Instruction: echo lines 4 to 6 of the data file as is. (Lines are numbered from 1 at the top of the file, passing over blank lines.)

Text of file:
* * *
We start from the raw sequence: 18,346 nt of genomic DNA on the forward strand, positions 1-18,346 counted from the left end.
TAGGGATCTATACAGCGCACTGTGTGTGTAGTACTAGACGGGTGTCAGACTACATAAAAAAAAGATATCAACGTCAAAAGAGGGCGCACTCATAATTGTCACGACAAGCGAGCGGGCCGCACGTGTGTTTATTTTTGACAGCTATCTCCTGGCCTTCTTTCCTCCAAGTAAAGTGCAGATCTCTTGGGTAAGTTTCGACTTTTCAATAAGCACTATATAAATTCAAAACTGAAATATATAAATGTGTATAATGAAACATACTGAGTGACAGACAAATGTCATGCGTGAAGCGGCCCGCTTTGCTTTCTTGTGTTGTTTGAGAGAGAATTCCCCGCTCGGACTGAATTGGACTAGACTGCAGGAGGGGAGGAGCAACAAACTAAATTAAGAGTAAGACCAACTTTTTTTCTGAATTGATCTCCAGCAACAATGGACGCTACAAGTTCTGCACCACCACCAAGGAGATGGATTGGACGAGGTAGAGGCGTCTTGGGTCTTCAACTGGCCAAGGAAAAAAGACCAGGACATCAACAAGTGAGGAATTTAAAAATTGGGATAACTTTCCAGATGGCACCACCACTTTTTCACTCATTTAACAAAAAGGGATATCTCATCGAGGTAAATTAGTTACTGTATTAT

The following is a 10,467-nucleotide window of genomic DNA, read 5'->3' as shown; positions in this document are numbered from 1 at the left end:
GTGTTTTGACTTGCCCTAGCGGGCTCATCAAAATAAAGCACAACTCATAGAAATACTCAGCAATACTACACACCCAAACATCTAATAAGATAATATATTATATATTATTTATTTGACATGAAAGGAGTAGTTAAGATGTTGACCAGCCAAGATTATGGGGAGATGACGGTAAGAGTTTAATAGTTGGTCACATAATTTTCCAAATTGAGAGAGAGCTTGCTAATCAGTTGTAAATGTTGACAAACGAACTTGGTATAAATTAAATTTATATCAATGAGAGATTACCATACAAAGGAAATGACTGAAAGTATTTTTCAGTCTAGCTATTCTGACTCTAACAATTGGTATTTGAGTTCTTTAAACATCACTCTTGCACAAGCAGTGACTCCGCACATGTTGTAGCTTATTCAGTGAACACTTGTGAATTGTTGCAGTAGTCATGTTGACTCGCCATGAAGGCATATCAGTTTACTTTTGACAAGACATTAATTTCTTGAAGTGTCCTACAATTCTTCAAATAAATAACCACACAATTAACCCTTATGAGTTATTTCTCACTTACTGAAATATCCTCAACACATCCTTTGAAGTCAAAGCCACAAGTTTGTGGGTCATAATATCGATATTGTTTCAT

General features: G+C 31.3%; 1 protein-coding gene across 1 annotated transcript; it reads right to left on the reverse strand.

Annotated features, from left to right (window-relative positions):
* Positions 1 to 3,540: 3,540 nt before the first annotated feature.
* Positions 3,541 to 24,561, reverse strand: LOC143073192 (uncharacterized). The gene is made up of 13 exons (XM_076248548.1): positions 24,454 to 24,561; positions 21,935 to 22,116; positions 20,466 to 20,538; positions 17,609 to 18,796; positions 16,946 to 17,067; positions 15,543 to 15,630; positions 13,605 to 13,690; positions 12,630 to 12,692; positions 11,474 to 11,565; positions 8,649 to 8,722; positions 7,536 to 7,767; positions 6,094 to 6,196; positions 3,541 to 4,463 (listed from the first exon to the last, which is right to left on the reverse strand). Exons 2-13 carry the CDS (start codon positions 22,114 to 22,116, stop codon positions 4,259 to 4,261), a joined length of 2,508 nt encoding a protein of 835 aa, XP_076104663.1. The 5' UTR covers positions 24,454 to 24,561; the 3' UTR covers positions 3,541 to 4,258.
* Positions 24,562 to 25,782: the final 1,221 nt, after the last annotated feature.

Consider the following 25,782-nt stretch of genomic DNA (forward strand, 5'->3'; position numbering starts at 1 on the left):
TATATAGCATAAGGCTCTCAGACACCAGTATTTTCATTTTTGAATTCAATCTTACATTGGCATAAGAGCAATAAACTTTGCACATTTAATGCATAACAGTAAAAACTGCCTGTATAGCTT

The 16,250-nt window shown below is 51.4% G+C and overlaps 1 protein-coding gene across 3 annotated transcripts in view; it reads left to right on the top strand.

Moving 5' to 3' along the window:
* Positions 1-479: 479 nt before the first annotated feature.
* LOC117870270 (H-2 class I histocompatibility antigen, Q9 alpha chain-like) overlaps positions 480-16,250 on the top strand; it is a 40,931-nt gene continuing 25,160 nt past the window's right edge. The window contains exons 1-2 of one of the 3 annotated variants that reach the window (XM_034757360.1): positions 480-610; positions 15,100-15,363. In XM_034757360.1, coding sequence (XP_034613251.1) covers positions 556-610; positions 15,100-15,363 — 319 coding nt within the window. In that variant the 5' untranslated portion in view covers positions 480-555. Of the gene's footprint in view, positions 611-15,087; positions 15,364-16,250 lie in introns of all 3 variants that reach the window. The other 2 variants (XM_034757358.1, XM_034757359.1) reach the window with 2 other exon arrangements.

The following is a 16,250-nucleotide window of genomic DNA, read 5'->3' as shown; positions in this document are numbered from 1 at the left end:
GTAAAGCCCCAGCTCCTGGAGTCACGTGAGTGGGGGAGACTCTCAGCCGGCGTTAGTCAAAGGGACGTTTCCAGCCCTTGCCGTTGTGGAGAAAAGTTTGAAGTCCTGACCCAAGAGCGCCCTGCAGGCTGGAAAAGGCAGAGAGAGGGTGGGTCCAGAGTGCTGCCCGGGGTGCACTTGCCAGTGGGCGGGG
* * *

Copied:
GTGTTTTGACTTGCCCTAGCGGGCTCATCAAAATAAAGCACAACTCATAGAAATACTCAGCAATACTACACACCCAAACATCTAATAAGATAATATATTATATATTATTTATTTGACATGAAAGGAGTAGTTAAGATGTTGACCAGCCAAGATTATGGGGAGATGACGGTAAGAGTTTAATAGTTGGTCACATAATTTTCCAAATTGAGAGAGAGCTTGCTAATCAGTTGTAAATGTTGACAAACGAACTTGGTATAAATTAAATTTATATCAATGAGAGATTACCATACAAAGGAAATGACTGAAAGTATTTTTCAGTCTAGCTATTCTGACTCTAACAATTGGTATTTGAGTTCTTTAAACATCACTCTTGCACAAGCAGTGACTCCGCACATGTTGTAGCTTATTCAGTGAACACTTGTGAATTGTTGCAGTAGTCATGTTGACTCGCCATGAAGGCATATCAGTTTACTTTTGACAAGACATTAATTTCTTGAAGTGTCCTACAATTCTTCAAATAAATAACCACACAATTAACCCTTATGAGTTATTTCTCACTTACTGAAATATCCTCAACACATCCTTTGAAGTCAAAGCCACAAGTTTGTGGGTCATAATATCGATATTGTTTCAT

General features: G+C 31.3%; 1 protein-coding gene across 1 annotated transcript; it reads right to left on the reverse strand.

Annotated features, from left to right (window-relative positions):